Food for Thought (and More)
Serving up a new era of environmental responsibility.

 

Jan|Feb 2010 contents
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By Amy Gutmann | Penn’s campus hums with activity no matter the season. During the coldest winter months, however, I miss the opportunity to walk across College Green to Walnut Street for our weekly University Square Farmers’ Market. From May through November, local farmers and food producers set up outside of the Penn bookstore. White tents lining the sidewalk shade an abundance of seasonal produce, native flowers, and baked goods. Community members from Penn and West Philadelphia meet and mingle at the market, transforming the corner into a bustling hub.

Beechwood Orchards, a family-owned farm located less than 150 miles from campus, offers a selection of fruits and vegetables at the market. The century-old farm uses a practice known as Integrated Pest Management to protect crops. Rather than regularly treating plants with pesticides, the farm monitors pests and implements non-hazardous preventative measures, applying chemicals only as a last resort. This combination of methods not only prevents pest damage, but also poses less danger to people and the environment.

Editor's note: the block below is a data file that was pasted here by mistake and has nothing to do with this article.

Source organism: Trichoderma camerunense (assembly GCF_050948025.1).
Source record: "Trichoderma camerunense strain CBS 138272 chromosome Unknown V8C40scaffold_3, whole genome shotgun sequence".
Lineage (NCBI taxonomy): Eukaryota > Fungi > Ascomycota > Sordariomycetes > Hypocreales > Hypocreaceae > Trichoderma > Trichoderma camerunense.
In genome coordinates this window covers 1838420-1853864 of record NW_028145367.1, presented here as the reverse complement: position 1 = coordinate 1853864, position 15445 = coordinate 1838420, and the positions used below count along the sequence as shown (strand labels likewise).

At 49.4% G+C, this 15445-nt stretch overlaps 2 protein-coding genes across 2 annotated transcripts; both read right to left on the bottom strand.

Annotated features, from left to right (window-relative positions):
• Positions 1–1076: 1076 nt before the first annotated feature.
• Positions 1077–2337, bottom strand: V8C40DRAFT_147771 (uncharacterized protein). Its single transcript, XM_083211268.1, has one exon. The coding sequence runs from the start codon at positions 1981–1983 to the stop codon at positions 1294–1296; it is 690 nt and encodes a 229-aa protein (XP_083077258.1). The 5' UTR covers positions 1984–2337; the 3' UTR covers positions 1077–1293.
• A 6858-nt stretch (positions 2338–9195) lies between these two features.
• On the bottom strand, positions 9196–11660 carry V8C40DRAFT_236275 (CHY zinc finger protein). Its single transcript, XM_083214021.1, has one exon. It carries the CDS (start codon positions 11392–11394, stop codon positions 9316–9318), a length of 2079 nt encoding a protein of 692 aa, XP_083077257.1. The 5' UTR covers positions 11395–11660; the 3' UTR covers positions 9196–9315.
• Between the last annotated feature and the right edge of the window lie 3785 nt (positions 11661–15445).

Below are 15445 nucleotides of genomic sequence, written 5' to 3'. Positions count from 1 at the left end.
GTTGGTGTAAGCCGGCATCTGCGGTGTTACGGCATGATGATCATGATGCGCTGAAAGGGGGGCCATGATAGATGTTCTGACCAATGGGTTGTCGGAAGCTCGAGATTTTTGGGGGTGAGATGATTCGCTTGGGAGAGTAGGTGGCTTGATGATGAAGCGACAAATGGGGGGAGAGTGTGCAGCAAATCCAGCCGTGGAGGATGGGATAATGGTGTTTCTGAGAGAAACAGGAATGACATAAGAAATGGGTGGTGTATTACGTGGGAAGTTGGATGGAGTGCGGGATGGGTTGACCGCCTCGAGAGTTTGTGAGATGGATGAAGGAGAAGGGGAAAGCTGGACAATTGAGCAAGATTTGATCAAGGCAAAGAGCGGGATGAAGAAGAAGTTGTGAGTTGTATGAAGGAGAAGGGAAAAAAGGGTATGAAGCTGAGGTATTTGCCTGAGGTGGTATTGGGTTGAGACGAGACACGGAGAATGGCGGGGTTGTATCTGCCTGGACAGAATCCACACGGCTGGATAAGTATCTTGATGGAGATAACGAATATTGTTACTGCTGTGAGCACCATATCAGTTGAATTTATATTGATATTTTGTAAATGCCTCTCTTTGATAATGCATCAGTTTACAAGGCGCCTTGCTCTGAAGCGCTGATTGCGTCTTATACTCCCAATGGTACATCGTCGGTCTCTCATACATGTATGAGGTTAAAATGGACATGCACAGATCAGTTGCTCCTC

Understanding my food’s journey from a sunny orchard in nearby Adams County to my kitchen in Philadelphia does more than add points to my gastronomic IQ; it also furnishes a prime example of the environmental movement’s new epoch: food awareness. Since our freshmen read and discussed Michael Pollan’s The Omnivore’s Dilemma for the Penn Reading Project two years ago, food-related education and advocacy have been growing. A steady stream of new literature about nutrition and health, and riveting films such as Food, Inc., have stirred public interest with compelling evidence that reflects the spirit of both Upton Sinclair’s The Jungle and Rachel Carson’s Silent Spring.

Over the years, pollution, environmental stewardship, and energy have captured the imaginations of Penn’s students and faculty members, fueling bold pursuits in teaching and research. Now, food and its effects on our environment and our health have become key factors in our efforts to tackle humanity’s most pressing challenges. Penn, naturally, is at the forefront, bringing our resources to bear through sustainable campus improvements, community partnerships, and pathbreaking research collaborations.